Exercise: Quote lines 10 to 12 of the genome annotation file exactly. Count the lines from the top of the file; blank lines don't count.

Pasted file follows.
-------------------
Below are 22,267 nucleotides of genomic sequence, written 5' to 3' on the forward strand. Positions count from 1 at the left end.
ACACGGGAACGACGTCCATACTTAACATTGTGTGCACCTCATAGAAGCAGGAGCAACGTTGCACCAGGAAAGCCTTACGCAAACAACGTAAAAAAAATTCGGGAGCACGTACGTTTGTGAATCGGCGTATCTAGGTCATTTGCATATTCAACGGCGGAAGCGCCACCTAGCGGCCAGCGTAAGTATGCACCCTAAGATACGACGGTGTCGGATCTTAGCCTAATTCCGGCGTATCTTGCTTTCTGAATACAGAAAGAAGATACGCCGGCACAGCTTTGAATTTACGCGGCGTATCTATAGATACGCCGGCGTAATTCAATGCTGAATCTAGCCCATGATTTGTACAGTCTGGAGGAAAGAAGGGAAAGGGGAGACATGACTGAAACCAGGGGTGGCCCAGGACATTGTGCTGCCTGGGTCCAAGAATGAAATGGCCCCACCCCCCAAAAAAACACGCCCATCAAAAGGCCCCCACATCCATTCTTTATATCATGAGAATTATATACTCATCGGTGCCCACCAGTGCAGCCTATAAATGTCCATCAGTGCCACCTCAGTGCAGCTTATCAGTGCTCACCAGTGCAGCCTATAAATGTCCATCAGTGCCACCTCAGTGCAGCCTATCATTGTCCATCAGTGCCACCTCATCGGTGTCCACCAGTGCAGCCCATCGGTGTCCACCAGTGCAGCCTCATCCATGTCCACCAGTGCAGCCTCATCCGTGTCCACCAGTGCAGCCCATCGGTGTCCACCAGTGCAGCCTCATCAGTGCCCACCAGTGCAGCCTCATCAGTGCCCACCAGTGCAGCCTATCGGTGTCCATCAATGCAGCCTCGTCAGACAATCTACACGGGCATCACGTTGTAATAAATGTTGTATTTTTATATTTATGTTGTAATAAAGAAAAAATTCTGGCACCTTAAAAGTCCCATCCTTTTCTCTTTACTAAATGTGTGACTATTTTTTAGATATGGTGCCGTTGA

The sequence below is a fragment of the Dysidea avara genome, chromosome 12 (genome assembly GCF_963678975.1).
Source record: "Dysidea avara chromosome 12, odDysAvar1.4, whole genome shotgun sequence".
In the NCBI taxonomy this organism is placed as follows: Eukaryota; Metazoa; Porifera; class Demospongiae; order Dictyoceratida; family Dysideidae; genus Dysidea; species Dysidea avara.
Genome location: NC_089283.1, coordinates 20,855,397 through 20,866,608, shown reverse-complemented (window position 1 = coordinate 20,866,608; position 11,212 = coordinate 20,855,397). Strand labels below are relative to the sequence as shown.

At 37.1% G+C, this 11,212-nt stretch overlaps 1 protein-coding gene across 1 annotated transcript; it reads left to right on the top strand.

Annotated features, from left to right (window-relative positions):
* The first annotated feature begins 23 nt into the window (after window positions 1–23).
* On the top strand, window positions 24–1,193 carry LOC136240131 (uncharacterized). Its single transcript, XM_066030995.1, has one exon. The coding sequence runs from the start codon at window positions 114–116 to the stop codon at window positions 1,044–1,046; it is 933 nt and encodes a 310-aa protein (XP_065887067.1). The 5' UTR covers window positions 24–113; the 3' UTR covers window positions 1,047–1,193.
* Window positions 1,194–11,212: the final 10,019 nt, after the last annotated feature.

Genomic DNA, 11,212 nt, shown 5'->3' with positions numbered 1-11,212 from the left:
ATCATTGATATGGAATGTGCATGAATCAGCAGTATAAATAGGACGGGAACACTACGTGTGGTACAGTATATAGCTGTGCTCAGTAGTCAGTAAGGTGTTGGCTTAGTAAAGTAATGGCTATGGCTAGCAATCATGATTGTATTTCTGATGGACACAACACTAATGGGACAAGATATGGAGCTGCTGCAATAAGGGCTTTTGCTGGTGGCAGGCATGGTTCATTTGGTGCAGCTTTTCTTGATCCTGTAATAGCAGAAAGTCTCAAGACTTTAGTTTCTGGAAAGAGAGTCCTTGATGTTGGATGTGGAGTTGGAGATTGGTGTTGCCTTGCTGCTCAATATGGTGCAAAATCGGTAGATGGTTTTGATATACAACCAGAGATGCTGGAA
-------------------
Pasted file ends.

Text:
* On the top strand, window positions 24–1,193 carry LOC136240131 (uncharacterized). Its single transcript, XM_066030995.1, has one exon. The coding sequence runs from the start codon at window positions 114–116 to the stop codon at window positions 1,044–1,046; it is 933 nt and encodes a 310-aa protein (XP_065887067.1). The 5' UTR covers window positions 24–113; the 3' UTR covers window positions 1,047–1,193.
* Window positions 1,194–11,212: the final 10,019 nt, after the last annotated feature.

Genomic DNA, 11,212 nt, shown 5'->3' with positions numbered 1-11,212 from the left: